MORENCI, Mich. - Forensic evidence shows the human remains found in Montana do not belong to the missing Skelton brothers, Local 4 has learned. Sandra Ali spoke to Missoula County Undersheriff Rich Maricelli, who confirmed the bones are not a match with the three Skelton boys. The remains were sent to a lab in North Texas in December, and Maricelli said he just received the report from forensic experts, who determined the remains are not the Skelton brothers.
MORENCI, Mich. - The discovery of remains believed to be those of three children in Montana drew the attention of Michigan State Police in December. Police said it was a possible new development in the case of the missing Skelton brothers -- Andrew, 9, Alexander, 7, and Tanner, 5 -- who disappeared in 2010. The discovery was made in Missoula, Montana. Local 4 was in contact with detectives in Missoula and in Michigan.
DETROIT - "Shattered: Black Friday" is a 10-episode podcast investigating the disappearance of the Skelton Brothers from their home in Morenci, Michigan on Nov. 26, 2010. CLICK HERE FOR PODCAST EPISODES The three young boys went missing from a small town in Michigan on Black Friday, the day after Thanksgiving known annually for holiday shopping deals, in 2010.
@kim_broekhuizen It was a light, wet snow. Then temps dropped and it's all bad now. Crazy because two ambulance trucks passed all those accidents headed in the opposite direction so it's probably bad all over town.
Muck Rack makes it simple to find people, tweets, or articles that mention any name, keyword, company, hashtag etc. We've compiled this guide to help you make the most of your search.
Selecting a term
Start searching tweets, articles from media outlets, articles mentioned in tweets, journalists'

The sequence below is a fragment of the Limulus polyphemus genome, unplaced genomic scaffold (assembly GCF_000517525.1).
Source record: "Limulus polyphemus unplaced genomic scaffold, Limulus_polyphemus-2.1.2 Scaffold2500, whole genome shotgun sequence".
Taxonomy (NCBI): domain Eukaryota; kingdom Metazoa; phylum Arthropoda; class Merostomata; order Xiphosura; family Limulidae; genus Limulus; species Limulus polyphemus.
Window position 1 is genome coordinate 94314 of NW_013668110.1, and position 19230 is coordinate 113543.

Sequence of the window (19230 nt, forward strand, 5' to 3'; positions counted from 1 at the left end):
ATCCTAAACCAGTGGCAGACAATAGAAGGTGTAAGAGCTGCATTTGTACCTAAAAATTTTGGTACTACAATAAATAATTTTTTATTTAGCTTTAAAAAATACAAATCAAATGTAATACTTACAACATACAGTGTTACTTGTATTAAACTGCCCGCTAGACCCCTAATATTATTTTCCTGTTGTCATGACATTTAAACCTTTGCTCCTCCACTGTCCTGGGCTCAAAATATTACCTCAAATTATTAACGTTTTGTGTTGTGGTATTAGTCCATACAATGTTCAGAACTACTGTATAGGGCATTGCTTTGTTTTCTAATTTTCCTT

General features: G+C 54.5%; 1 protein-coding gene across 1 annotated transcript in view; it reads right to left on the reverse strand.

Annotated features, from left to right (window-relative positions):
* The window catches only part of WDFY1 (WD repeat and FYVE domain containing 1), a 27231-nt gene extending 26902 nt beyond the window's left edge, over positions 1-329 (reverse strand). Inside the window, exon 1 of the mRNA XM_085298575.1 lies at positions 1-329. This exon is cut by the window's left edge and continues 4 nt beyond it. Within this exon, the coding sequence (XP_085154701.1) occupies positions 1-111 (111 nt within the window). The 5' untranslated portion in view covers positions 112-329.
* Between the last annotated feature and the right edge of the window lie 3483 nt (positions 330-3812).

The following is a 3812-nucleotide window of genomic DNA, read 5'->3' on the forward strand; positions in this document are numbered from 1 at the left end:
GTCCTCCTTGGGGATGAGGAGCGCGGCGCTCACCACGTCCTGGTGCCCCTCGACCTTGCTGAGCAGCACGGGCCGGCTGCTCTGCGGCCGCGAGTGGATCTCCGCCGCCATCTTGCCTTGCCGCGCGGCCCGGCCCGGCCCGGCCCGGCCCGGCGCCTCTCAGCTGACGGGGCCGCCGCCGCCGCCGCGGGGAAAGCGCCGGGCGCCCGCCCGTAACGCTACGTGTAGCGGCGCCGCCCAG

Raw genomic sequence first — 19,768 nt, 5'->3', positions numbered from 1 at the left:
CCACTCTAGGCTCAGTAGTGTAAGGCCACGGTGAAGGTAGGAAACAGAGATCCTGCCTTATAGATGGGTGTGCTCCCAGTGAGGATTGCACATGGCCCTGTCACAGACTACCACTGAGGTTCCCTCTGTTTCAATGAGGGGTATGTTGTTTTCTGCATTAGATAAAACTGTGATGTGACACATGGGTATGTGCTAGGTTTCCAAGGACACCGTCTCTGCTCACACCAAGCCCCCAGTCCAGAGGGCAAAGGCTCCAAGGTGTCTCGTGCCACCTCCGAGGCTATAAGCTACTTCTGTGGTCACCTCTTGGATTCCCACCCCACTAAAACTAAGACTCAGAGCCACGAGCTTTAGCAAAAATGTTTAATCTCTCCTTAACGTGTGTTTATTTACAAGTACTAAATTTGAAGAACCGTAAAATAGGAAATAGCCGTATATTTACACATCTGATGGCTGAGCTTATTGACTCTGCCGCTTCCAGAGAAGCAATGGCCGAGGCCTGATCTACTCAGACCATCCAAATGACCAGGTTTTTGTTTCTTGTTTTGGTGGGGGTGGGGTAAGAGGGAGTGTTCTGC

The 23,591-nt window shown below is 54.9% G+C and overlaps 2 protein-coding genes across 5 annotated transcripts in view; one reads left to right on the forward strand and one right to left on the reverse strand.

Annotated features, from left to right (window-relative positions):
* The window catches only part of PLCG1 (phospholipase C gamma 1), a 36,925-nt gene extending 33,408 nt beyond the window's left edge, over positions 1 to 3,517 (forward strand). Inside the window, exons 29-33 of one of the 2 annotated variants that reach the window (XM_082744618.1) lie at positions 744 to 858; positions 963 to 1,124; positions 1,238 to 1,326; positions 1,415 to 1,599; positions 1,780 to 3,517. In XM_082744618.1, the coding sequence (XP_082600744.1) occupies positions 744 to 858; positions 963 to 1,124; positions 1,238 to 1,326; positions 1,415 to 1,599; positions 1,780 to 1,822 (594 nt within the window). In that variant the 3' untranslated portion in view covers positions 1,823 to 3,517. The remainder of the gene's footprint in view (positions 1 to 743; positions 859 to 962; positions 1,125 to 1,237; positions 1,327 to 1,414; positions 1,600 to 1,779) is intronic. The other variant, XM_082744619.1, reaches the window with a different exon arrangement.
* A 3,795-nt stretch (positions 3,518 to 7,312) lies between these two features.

names, titles and bios with some suggested searches:
Companies or Topics (e.g. iPhone, Microsoft)
Phrases (e.g. "cloud computing") — use quotes to keep the terms together
Twitter handles (e.g. @username) — returns those who have mentioned or replied to
Names (e.g. "David Pogue")
Hashtags (e.g. #sxsw, #london2012)
Bio details (e.g. vegan, Olympics, father)
Muck Rack's Advanced Search allows for many boolean operators.
Find results that mention multiple specified terms, use AND or
+. For example, ensure each result contains both Elon Musk and Mark Zuckerberg by
searching Musk AND Zuckerberg or Musk + Zuckerberg.
Use the operators OR or , to broaden your search when you'd like either of
multiple terms to appear in results. (This is the default behavior of our search when no operators
are used). For example, results will contain either cake or cookie by searching cake OR cookie or cake,cookie
Use NOT or - to subtract results from your search. For
example, searching Disney will yield results about the Walt Disney Company as well as Walt Disney
World Resort. To exclude mentions of Disney World, search for Disney -World or Disney
When using one of these operators with a phrase, enclose it in quotation marks. For example, you can
find results about smartphones excluding Apple's iPhone 4S by searching smartphone -"iPhone
Exact case matching or punctuation
If you're searching for a brand name or keyword that relies on specific punctuation marks or capitalization, you can
find results that match your exact query by adding matchcase: before the keyword you're searching for, like matchcase:E*TRADE .
Use parentheses to separate multiple
boolean phrases. For example, to find journalists talking about having fun in Disney World or
Disneyland, search for ("disney world" OR disneyland) AND fun.
An asterisk can be used to search for any variation of a root word truncated by the asterisk. For example, searching for admin* will return results for administrator, administration, administer, administered, etc.
A near operator is an AND operator where you can control the distance between the words. You can vary the distance the near operation uses by adding a forward slash and number (between 0-99) such as strawberries NEAR/10 "whipped cream", which means the strawberries must exist within 10 words of "whipped cream".